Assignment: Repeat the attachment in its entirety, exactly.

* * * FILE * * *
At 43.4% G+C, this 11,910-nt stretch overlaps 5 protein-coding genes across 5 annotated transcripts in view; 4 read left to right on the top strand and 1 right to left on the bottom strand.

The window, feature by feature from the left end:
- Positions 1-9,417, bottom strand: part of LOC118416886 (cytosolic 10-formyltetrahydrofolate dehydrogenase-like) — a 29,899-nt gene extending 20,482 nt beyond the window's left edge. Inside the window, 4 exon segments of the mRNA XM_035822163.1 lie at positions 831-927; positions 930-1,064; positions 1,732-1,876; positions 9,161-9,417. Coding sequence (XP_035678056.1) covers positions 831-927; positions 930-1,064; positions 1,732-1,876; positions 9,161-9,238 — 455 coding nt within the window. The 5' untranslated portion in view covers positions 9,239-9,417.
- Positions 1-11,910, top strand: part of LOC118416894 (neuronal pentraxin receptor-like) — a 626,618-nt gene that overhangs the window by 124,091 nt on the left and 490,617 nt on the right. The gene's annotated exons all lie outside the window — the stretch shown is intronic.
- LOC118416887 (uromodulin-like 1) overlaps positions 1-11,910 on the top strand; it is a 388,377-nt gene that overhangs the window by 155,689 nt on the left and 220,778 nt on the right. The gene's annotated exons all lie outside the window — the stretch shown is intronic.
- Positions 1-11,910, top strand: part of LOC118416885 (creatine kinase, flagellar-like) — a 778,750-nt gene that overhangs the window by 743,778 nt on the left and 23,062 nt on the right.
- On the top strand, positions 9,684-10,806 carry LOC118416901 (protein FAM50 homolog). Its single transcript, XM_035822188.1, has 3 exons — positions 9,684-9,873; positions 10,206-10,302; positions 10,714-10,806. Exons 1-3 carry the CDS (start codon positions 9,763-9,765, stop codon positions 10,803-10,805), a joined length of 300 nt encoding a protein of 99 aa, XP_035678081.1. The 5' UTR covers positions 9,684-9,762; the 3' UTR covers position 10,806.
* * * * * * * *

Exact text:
At 43.4% G+C, this 11,910-nt stretch overlaps 5 protein-coding genes across 5 annotated transcripts in view; 4 read left to right on the top strand and 1 right to left on the bottom strand.

The window, feature by feature from the left end:
- Positions 1-9,417, bottom strand: part of LOC118416886 (cytosolic 10-formyltetrahydrofolate dehydrogenase-like) — a 29,899-nt gene extending 20,482 nt beyond the window's left edge. Inside the window, 4 exon segments of the mRNA XM_035822163.1 lie at positions 831-927; positions 930-1,064; positions 1,732-1,876; positions 9,161-9,417. Coding sequence (XP_035678056.1) covers positions 831-927; positions 930-1,064; positions 1,732-1,876; positions 9,161-9,238 — 455 coding nt within the window. The 5' untranslated portion in view covers positions 9,239-9,417.
- Positions 1-11,910, top strand: part of LOC118416894 (neuronal pentraxin receptor-like) — a 626,618-nt gene that overhangs the window by 124,091 nt on the left and 490,617 nt on the right. The gene's annotated exons all lie outside the window — the stretch shown is intronic.
- LOC118416887 (uromodulin-like 1) overlaps positions 1-11,910 on the top strand; it is a 388,377-nt gene that overhangs the window by 155,689 nt on the left and 220,778 nt on the right. The gene's annotated exons all lie outside the window — the stretch shown is intronic.
- Positions 1-11,910, top strand: part of LOC118416885 (creatine kinase, flagellar-like) — a 778,750-nt gene that overhangs the window by 743,778 nt on the left and 23,062 nt on the right.
- On the top strand, positions 9,684-10,806 carry LOC118416901 (protein FAM50 homolog). Its single transcript, XM_035822188.1, has 3 exons — positions 9,684-9,873; positions 10,206-10,302; positions 10,714-10,806. Exons 1-3 carry the CDS (start codon positions 9,763-9,765, stop codon positions 10,803-10,805), a joined length of 300 nt encoding a protein of 99 aa, XP_035678081.1. The 5' UTR covers positions 9,684-9,762; the 3' UTR covers position 10,806.